The valley has been so isolated for centuries that residents of its 16 hamlets still speak a dialect that is distinct even from Fuling, 13 miles away. Jiaoshizhen had only two-story concrete buildings and single-story mud brick farmhouses in August; Sinopec workers lived in trailers while managers rented the upstairs of concrete homes. On a visit six months later, at least 20 tower cranes were erecting high-rises.
The gas field in Jiaoshizhen “is the closest we have in China to a breakthrough project,” said Gavin Thompson, the head of Asia and Pacific gas and power research at Wood Mackenzie, one of the largest energy consulting companies. He noted, however, that Sinopec was providing few details and that he, like most Western experts, had not been able to visit the valley.
Chris Faulkner, the chief executive and president of Breitling Energy, a Dallas company that has advised Sinopec on its drilling in western China for four years, said that the energy giants’ reluctance to have open discussions about health, safety and environmental issues might prompt communities to fear the worst.
“If they think that they’re going to go out and drill 1,000 wells, and no one is going to Google ‘fracking,’ they’re fools,” he said, adding that even in China, “the days of ‘shut up and be quiet’ are gone.”
The Chinese energy giants have plenty of money to fund their efforts. Sinopec has 1 million employees and is the world’s fourth-largest company by revenue after Royal Dutch Shell, Wal-Mart and Exxon Mobil; the fifth-largest is China National Petroleum. With their deep pockets, the companies have been investing heavily in North American shale businesses; Sinopec paid $2.2 billion in 2012 for a 30 percent stake in Devon Energy’s shale gas and oil operations in the United States.
In China, workplace safety is a significant concern. Thousands die each year in coal mines, according to government statistics that have prompted a national crackdown over the last decade.
Scant information is publicly available about the safety and environmental records of the politically powerful, mostly state-owned oil and gas industry. But Sinopec has acknowledged two deadly accidents in the last year, albeit not related to fracking. An oil pipeline explosion in Qingdao killed 62 and injured 136, and a cooking gas explosion in Dongguan killed one.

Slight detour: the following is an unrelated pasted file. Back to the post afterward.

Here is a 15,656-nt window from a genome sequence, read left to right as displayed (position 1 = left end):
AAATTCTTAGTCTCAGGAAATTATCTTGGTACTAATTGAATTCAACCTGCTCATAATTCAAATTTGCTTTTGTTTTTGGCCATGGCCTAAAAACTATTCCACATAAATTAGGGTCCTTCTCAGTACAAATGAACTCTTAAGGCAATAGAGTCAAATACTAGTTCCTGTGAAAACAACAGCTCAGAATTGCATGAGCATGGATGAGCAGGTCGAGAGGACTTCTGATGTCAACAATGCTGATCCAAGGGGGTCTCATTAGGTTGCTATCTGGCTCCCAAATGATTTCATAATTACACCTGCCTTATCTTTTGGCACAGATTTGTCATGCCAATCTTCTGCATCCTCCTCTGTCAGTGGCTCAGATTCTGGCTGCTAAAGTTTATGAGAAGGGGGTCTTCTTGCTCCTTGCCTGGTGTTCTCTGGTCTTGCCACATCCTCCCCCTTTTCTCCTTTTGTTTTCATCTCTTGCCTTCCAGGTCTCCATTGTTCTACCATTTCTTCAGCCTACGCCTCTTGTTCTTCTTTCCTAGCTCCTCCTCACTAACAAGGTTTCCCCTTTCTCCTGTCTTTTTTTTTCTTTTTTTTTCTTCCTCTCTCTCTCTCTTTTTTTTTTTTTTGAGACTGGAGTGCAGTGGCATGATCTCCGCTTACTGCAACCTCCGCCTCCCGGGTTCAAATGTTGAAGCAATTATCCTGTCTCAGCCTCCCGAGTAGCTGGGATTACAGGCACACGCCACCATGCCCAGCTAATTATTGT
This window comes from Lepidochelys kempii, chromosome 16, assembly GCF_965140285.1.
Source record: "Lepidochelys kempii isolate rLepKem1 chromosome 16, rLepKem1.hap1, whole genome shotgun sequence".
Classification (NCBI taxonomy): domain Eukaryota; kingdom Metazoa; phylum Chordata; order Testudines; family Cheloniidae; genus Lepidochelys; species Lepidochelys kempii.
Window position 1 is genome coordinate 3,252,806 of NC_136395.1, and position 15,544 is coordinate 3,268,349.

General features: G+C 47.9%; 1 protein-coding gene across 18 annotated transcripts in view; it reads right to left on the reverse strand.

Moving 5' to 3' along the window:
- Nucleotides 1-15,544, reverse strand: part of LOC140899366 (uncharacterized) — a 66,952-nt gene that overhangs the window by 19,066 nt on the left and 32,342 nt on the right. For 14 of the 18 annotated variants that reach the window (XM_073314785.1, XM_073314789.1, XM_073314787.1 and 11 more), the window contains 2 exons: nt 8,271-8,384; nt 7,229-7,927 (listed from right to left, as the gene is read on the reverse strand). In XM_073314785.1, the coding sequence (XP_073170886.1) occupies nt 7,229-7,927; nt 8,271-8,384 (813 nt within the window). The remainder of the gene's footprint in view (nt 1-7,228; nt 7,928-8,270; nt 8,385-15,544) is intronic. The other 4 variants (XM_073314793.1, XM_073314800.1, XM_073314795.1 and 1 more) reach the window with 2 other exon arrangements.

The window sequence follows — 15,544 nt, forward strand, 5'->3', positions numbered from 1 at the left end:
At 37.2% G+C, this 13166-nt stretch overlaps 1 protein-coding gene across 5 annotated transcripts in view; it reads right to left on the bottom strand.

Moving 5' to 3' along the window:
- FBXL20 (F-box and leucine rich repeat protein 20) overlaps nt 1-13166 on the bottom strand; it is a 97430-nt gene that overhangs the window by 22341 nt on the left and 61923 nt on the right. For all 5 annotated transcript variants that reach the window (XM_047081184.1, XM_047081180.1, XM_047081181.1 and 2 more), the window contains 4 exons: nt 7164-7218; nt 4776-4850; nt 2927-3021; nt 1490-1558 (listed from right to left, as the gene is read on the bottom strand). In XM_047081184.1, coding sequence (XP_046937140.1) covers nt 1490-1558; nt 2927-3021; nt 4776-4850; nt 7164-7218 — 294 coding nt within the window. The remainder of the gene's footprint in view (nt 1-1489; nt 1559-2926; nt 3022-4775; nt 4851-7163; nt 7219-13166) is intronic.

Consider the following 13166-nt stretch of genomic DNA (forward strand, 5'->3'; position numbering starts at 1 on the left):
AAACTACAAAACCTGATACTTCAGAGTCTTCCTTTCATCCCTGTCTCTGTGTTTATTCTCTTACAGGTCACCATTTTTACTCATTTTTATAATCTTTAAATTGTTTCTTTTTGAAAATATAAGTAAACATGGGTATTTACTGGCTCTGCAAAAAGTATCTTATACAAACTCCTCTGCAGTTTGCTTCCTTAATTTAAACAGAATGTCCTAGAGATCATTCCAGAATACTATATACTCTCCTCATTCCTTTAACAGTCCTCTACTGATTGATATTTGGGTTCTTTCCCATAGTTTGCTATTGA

In Jiaoshizhen, after the blast, worries linger about the impact to the residents’ health and their fields.
Villagers said in interviews in August and February that the fast-spreading gas they experienced last year had been foul-smelling. Sinopec said that it had done air tests and not found any toxic pollution, although it declined to identify the gas.
The gas evoked particular fear here because drilling by China National Petroleum in 2003 about 120 miles to the northeast released toxic gases that killed 243 people and sickened thousands. That accident involved conventional gas exploration, however, not fracking.
Residents here also worry about diesel runoff from the drilling sites, tainting streams and at least one shallow well. The drilling “makes so much noise and the water that comes down the mountain has become so much dirtier to drink; now it smells of diesel,” said Tian Shiao Yung, a farmer.
Sinopec said that it had temporarily provided drinking water to residents after drilling foam surfaced in a nearby cave last spring, and it changed its drilling practice. The company said that subsequent tests had shown the local water to be “drinkable.”
Despite her complaints, Tian, like every other resident interviewed, welcomed the drilling for one reason: money.
Sinopec rents land from farmers for 9,000 renminbi, or $1,475, per acre each year. Farmers earn that much money from growing crops only in the best years, and then after hundreds of hours of labor.
“Farmers don’t mind; now they can buy their rice instead of having to grow it,” Tian said, adding: “I’m still drinking the water.”
Written By: Keith Bradsher, New York Times